Kenneth Higbee describes two different processes involved in memory. The first is short-term memory, defined as how many items you are able to perceive at one time. Higbee found that information stored in short-term memory is forgotten in less than 30 seconds (and sometimes much faster) unless you take action to either keep that information in short-term memory or move it to long-term memory.1
Although short-term memory is significantly limited, it has a number of uses. It serves as an immediate but temporary holding tank for information, some of which might not be needed for long. It helps you maintain a reasonable attention span so that you can keep track of topics mentioned in conversation, and it also enables you to stay on task with the goals you are pursuing at any moment. But even these simple functions of short-term memory fail on occasion. If the telephone rings, if someone asks you a question, or if you’re interrupted in any way, you might find that your attention suffers and that you essentially have to start over in reconstructing short-term memory.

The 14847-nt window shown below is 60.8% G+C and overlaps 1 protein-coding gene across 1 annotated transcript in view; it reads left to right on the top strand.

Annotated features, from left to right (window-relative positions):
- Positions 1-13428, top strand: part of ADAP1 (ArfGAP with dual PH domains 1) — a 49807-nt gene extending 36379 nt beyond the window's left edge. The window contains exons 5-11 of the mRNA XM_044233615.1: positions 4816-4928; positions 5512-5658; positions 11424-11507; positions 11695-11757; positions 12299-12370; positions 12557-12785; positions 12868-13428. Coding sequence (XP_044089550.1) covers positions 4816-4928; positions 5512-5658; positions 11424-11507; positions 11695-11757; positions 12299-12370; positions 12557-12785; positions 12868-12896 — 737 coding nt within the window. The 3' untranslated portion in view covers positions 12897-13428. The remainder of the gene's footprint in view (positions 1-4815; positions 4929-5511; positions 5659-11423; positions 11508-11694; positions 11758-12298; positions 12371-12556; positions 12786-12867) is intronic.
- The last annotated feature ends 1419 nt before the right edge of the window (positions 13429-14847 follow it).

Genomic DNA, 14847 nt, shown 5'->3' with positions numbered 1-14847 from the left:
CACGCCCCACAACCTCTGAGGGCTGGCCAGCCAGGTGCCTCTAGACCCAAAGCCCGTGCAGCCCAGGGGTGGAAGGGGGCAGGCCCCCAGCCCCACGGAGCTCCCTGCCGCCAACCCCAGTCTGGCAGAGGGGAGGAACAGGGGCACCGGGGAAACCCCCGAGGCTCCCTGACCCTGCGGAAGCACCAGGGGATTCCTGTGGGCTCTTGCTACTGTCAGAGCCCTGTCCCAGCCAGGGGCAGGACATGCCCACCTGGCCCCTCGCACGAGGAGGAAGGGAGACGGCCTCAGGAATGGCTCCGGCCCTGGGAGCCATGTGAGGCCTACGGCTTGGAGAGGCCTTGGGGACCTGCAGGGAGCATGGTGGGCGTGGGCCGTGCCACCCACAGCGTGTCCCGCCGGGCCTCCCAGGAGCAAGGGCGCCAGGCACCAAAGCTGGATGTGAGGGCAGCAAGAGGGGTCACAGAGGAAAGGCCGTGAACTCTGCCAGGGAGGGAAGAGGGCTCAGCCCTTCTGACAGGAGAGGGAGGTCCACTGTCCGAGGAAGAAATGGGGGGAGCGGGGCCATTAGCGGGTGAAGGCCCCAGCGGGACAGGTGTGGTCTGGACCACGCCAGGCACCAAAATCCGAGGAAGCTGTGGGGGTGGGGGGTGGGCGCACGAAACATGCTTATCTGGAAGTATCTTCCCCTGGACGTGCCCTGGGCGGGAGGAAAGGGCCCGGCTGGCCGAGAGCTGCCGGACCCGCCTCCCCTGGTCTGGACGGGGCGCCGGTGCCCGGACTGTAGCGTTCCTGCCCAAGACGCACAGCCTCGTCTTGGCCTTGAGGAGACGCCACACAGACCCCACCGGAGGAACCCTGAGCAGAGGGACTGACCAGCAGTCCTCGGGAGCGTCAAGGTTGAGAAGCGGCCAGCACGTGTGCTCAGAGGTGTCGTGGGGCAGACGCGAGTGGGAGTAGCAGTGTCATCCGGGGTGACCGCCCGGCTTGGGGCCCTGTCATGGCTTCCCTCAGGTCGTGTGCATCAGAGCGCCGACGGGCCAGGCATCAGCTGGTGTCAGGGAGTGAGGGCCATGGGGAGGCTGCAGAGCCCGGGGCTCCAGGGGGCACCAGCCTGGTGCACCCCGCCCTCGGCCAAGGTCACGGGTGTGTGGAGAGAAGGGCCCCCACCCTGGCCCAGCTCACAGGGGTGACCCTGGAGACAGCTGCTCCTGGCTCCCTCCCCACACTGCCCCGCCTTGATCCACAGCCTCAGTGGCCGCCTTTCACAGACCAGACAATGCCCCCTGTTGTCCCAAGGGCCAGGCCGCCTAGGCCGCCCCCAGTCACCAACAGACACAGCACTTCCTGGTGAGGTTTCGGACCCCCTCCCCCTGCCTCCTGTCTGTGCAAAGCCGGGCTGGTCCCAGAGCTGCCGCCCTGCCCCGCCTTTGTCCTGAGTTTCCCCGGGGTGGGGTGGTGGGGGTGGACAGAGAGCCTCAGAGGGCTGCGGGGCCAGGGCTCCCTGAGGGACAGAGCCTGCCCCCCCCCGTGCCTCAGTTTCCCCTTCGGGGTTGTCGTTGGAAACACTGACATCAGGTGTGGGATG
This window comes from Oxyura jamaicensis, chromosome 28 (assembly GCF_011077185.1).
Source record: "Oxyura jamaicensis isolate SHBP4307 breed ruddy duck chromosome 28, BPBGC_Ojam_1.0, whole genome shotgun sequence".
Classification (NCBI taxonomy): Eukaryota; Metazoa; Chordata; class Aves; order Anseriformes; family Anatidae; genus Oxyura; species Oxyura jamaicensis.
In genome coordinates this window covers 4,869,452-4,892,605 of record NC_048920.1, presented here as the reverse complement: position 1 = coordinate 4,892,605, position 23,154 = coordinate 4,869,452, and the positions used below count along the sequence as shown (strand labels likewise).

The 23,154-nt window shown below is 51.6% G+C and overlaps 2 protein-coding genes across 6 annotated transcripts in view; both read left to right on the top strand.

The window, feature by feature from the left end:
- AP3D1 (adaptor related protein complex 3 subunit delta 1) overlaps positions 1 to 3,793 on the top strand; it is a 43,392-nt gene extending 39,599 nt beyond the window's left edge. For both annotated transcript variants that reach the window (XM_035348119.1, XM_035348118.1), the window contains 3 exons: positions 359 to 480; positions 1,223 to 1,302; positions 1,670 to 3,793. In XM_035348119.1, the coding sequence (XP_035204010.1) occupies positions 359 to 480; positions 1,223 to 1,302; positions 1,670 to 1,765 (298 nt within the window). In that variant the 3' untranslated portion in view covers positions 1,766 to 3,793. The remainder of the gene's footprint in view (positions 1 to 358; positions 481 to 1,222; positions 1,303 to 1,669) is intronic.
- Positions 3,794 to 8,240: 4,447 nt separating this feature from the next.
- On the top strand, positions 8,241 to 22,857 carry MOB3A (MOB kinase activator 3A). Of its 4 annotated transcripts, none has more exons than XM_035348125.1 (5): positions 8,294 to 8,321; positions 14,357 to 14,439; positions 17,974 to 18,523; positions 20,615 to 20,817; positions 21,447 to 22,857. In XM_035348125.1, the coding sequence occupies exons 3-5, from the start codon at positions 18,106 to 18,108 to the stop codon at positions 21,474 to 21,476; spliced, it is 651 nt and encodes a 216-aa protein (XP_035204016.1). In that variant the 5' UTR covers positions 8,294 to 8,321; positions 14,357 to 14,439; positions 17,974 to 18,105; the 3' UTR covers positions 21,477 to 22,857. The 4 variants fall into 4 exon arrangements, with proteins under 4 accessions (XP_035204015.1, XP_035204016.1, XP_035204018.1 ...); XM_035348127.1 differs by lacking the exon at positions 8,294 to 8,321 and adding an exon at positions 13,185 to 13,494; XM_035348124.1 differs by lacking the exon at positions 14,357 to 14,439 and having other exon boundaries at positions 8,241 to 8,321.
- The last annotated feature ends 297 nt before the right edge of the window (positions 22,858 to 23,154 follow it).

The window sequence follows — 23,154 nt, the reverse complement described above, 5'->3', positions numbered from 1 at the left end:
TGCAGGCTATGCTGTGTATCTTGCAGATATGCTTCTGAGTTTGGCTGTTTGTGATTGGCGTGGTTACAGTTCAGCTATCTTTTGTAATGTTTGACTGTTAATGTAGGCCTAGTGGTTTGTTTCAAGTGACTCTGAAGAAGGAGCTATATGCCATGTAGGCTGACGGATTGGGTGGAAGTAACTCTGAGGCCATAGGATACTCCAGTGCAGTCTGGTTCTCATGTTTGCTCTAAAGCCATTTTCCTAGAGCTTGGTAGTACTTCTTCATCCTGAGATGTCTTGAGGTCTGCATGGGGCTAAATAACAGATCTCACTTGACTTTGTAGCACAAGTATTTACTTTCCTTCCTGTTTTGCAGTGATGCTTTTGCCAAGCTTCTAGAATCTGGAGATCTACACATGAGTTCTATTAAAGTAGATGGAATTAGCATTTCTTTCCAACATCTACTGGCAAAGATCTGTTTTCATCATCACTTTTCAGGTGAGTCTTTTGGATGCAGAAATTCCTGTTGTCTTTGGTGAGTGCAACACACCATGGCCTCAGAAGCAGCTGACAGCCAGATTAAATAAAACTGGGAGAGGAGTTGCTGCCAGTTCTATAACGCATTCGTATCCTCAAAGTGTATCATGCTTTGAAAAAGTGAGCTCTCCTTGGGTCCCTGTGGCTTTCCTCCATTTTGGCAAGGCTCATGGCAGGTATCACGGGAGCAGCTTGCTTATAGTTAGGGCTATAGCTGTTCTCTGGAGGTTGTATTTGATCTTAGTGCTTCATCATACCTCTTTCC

short-term memory How many items you are able to perceive at one time. Memory that disappears in less than 30 seconds (sometimes faster) unless the items are moved to long-term memory.
The second memory process is long-term memory, which is the type of memory you will need to improve so that you will remember what you’re learning in college. Long-term memory can be described in three ways. Procedural memory is knowing how to do something, such as solving a mathematical problem or playing a musical instrument. Semantic memory involves facts and meanings without regard to where and when you learned those things. Episodic memory deals with particular events, their time, and their place.2